Insects and other foods the trout should be eating:
1.    BWOs (Little and baetis BWOs)
2.    Little Yellow Quills
3.    Slate Drakes
4.    Needle Stoneflies

Most available/ Other types of food:
5.    Sculpin, Minnows (Streamers)
6.    Craneflies
7.    Beetles
8.    Grasshoppers
9.    Ants

Czech Nymph Fishing  
I have written about the so-called Czech Nymph Fishing method in the past but since we are
coming into the cold weather season, I thought I would try to cover what I know about the method.
Let me point out that although that makes it sound like it's only effective during the cold months of
the year, that's certainly not the case. It's just that it is an effective method during the times trout
are reluctant to feed near or on the surface because the water is quite cold.

Most local anglers think Czech Nymphing closely resembled the "High Sticking" method of fishing
and to a certain extent, it does; however, there are differences in the two methods.  I have used it
several times in the Smokies as well as many other places enough that I feel confident in saying
that if it's used in the right type of water, it is very effective. I don't use the standard so-called
Czech nymphs but I do use the method of presentation.

First, let me provide a little background on the method. It was first developed by Polish anglers for
use in an international fishing tournament. The story goes that in 1984, the Poles easily won the
tournament using a method anglers from Czechoslovakia and East Germany had never seen. It
must have made a lasting impression on them because the Czech anglers started using it and
eventually refined and developed it to the point they began to call it the Czech Method of fishing
nymphs. In 1986, the Czech won the same tournament using what was at that time, still called the
Polish Nymph method.

I can understand how that came about because I can remember when Dee Thomas, a California
angler that fished the BASS professional tournaments in the early 1970's, started winning
tournaments using a method he called "Flippin".  It was soon picked up by others and within a
year's time became a very popular method of bass fishing. It became popular not only because
tournaments were being won on the new method of fishing. It was and of course, still is, an
extremely effective method of fishing. High Sticking for trout is very similar to Flippin for bass and in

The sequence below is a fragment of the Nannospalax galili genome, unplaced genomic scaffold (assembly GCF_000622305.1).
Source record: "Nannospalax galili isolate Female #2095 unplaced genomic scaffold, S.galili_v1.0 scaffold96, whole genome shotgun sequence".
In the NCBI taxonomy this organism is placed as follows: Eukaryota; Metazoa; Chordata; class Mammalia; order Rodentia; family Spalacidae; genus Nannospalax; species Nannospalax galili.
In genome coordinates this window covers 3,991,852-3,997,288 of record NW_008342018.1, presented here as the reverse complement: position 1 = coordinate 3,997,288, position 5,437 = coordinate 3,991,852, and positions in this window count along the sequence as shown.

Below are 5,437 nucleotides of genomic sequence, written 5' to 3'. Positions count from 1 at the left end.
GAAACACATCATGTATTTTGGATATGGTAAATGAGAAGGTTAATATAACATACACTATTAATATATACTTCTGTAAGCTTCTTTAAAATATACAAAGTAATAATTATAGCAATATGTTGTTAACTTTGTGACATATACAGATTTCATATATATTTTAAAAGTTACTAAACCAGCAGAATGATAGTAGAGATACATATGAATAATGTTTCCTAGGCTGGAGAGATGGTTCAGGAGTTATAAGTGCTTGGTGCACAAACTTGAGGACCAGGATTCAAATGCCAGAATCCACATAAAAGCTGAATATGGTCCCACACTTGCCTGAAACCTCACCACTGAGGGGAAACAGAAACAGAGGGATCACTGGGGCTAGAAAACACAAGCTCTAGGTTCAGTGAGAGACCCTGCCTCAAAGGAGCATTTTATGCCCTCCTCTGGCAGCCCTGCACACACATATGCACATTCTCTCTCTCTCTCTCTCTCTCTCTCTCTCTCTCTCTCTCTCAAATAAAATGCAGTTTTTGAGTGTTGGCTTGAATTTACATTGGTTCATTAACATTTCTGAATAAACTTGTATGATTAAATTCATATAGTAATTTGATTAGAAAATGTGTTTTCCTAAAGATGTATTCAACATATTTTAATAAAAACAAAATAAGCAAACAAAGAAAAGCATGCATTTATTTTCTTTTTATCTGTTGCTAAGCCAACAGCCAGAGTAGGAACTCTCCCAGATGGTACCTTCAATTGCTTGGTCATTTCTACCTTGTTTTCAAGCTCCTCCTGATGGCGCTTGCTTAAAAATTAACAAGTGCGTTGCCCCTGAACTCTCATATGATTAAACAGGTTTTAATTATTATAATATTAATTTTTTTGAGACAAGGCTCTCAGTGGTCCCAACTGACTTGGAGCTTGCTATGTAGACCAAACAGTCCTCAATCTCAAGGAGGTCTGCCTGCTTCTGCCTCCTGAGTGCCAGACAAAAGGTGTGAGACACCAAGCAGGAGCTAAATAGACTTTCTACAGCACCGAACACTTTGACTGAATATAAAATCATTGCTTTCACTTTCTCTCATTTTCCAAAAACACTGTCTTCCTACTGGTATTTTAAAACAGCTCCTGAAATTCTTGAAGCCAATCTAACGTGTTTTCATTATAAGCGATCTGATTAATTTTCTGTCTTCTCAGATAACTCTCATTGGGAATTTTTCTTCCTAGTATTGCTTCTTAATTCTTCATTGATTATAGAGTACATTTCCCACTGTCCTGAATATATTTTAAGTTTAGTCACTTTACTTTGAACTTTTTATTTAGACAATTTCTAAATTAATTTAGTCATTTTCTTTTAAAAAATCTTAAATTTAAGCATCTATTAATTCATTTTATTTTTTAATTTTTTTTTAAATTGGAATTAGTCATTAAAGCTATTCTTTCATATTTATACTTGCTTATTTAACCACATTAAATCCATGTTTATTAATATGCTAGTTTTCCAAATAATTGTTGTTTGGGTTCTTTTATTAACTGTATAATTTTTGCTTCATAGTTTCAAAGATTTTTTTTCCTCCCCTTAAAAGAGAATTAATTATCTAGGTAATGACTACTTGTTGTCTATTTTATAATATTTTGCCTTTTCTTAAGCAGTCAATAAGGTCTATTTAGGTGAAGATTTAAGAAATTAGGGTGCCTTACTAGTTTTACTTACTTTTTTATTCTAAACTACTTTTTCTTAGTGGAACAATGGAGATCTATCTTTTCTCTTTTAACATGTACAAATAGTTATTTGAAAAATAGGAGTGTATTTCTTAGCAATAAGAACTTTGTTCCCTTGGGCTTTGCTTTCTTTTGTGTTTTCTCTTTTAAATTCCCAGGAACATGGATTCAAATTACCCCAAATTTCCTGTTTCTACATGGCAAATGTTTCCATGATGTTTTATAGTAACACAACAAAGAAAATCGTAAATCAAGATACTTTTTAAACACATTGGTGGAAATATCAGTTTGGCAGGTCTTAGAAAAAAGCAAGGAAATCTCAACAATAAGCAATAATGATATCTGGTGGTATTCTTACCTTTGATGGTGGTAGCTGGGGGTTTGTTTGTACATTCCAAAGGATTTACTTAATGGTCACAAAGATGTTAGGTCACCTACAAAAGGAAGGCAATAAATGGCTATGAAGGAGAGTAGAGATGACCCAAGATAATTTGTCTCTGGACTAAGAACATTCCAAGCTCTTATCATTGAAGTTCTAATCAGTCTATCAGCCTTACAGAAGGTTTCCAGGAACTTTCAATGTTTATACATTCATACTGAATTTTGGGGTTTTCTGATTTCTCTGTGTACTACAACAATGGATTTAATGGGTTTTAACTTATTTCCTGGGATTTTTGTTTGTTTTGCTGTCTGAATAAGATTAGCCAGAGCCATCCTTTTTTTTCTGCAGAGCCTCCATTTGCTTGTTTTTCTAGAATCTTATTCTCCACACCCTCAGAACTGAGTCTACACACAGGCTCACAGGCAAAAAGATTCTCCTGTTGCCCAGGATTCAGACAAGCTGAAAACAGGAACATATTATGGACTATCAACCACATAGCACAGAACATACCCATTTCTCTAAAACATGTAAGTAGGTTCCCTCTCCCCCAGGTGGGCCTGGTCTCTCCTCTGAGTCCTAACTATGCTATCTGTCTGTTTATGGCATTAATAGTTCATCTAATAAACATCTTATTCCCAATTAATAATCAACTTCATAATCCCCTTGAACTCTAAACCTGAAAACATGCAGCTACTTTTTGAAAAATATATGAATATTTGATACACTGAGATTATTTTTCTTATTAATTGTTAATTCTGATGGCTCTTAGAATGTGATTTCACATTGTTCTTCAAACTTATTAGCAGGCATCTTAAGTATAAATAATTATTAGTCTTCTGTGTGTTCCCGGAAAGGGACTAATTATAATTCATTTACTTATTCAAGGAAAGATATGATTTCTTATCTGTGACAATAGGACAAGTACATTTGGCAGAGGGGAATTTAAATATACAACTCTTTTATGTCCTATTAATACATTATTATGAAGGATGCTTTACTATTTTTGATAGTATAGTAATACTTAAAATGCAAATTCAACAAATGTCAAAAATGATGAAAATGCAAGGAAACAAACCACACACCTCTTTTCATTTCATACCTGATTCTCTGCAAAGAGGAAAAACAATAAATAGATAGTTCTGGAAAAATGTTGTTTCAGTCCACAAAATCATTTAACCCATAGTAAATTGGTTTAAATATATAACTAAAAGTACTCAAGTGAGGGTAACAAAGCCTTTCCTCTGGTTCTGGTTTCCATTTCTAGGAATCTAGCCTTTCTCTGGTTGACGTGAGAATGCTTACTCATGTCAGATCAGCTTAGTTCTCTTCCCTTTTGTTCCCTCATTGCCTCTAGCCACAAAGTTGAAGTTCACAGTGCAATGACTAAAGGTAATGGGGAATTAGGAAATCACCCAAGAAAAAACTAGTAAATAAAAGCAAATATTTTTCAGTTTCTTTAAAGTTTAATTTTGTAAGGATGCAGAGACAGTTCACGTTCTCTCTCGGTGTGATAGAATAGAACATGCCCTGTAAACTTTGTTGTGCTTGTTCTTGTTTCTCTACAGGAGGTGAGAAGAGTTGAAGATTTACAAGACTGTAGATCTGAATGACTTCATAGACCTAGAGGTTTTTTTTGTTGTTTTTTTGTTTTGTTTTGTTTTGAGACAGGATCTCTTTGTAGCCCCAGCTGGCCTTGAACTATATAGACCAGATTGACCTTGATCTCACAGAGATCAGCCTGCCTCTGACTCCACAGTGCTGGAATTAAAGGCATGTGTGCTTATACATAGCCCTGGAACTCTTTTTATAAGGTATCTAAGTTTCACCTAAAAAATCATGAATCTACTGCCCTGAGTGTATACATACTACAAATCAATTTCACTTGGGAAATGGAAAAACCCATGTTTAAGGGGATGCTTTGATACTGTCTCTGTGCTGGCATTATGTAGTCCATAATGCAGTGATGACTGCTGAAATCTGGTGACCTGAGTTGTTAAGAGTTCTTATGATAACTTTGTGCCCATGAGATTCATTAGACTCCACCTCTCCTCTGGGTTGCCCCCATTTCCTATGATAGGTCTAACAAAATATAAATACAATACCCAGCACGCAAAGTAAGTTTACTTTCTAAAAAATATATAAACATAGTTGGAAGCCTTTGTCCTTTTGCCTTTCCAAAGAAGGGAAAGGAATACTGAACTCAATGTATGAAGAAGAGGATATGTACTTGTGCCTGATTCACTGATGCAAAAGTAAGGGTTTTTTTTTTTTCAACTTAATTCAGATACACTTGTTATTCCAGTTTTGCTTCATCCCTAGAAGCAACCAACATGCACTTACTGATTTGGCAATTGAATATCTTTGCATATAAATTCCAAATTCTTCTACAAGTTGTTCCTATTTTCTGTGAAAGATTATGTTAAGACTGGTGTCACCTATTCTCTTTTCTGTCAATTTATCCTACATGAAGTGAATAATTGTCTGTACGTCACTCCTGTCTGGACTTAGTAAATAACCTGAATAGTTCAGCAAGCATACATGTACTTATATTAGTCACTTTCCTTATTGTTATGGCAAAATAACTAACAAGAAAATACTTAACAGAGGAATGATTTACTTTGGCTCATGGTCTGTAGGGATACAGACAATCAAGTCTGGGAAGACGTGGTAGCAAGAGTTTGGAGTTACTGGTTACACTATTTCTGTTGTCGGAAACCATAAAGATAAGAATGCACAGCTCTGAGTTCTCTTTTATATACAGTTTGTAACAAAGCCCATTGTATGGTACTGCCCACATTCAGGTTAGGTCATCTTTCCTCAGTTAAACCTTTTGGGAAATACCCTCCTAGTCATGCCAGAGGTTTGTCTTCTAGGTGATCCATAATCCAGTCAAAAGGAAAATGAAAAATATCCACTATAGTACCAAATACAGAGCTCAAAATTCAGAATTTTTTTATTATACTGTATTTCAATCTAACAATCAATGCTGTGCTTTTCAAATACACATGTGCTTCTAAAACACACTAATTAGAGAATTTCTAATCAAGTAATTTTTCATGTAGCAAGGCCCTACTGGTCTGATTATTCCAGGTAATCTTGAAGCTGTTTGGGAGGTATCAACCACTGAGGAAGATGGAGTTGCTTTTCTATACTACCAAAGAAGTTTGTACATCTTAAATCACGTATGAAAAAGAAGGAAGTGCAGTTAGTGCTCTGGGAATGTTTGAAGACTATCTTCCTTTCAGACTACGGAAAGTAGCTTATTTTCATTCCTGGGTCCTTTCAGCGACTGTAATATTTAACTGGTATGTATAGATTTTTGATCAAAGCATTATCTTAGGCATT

a couple of ways, Flippin is similar to the Czech method of nymph fishing.

Many dry fly enthusiasts call nymph fishing "dredging". The Czech Nymph fishing method is a
"dredging" method of fishing if there has ever been one. It was originally developed for grayling
which feed mostly on the bottom. What many anglers probably don't realize is that trout do much of
their feeding on or very near the bottom. Under certain conditions, they do most all of their feeding
on or near the bottom.  There's one thing for certain. They do far more feeding on the bottom that
on the surface.

The Czech method of nymph fishing allows you to drag nymphs as close to the bottom as possible.
It also lets you put the nymphs in or very near the trout's hiding places. I'll stop here and point out
that it doesn't permit precise presentation as well as the "high sticking" method of nymph fishing
does, but it is more effective in doing that than most other nymph presentation methods.

As mentioned above, it does require the right type of water. The Czech method doesn't work in
smooth flowing water or slow moving water. It has another element to it that can be a disadvantage
if it is used in the wrong type of water. Like "high sticking", the Czech method requires that you get
very close to the trout without spooking them. That's probably the most difficult part of both
methods. Like any other fishing method, Czech Nymphing success if going to rely more on your
ability to read the water, know what the trout are most likely feeding on and finding where the trout
are holding than the actually execution of the method.

I am bringing it up because it is perfect for most of the streams in the Smokies. I should write, it is a
prefect method for fishing many areas of most of the streams in the Smokies. It's most effective
when used in fast, pocket water and there's no shortage of that in the Smokies. The faster the
water, the better it works.

Trout hide under water where the surface is broken as well as under the crevices of rocks and
boulders. You can get much, much closer to trout where the surface if broken than you can where
the surface is smooth. That's because the surface disturbance blurs the trout's view of the outside
world through their "window of vision". When the wind is blowing hard, or the water is high and
stained, the method still works well.

I'll get into the details of how you go about fishing nymphs using the Czech method starting
Copyright 2012 James Marsh